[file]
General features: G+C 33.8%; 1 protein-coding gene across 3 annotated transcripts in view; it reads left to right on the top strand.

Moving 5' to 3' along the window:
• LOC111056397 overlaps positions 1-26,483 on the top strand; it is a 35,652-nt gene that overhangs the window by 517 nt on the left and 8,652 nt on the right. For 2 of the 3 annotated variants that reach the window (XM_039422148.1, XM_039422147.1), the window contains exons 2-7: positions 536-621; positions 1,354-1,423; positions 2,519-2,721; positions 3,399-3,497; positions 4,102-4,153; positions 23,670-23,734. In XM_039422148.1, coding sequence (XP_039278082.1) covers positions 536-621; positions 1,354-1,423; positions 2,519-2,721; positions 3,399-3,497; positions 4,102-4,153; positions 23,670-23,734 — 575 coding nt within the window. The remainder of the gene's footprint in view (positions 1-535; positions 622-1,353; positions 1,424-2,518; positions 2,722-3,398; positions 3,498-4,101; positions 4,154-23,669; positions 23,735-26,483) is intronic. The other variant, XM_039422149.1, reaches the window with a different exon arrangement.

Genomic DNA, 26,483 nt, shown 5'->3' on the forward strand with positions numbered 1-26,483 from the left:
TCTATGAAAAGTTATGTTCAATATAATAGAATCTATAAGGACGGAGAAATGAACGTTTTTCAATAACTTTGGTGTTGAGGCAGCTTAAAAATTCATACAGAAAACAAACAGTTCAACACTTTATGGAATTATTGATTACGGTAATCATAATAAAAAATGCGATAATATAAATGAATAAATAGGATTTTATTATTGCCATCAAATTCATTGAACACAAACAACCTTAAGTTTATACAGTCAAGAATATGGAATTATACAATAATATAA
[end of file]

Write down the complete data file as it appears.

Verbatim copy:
General features: G+C 33.8%; 1 protein-coding gene across 3 annotated transcripts in view; it reads left to right on the top strand.

Moving 5' to 3' along the window:
• LOC111056397 overlaps positions 1-26,483 on the top strand; it is a 35,652-nt gene that overhangs the window by 517 nt on the left and 8,652 nt on the right. For 2 of the 3 annotated variants that reach the window (XM_039422148.1, XM_039422147.1), the window contains exons 2-7: positions 536-621; positions 1,354-1,423; positions 2,519-2,721; positions 3,399-3,497; positions 4,102-4,153; positions 23,670-23,734. In XM_039422148.1, coding sequence (XP_039278082.1) covers positions 536-621; positions 1,354-1,423; positions 2,519-2,721; positions 3,399-3,497; positions 4,102-4,153; positions 23,670-23,734 — 575 coding nt within the window. The remainder of the gene's footprint in view (positions 1-535; positions 622-1,353; positions 1,424-2,518; positions 2,722-3,398; positions 3,498-4,101; positions 4,154-23,669; positions 23,735-26,483) is intronic. The other variant, XM_039422149.1, reaches the window with a different exon arrangement.

Genomic DNA, 26,483 nt, shown 5'->3' on the forward strand with positions numbered 1-26,483 from the left:
TCTATGAAAAGTTATGTTCAATATAATAGAATCTATAAGGACGGAGAAATGAACGTTTTTCAATAACTTTGGTGTTGAGGCAGCTTAAAAATTCATACAGAAAACAAACAGTTCAACACTTTATGGAATTATTGATTACGGTAATCATAATAAAAAATGCGATAATATAAATGAATAAATAGGATTTTATTATTGCCATCAAATTCATTGAACACAAACAACCTTAAGTTTATACAGTCAAGAATATGGAATTATACAATAATATAA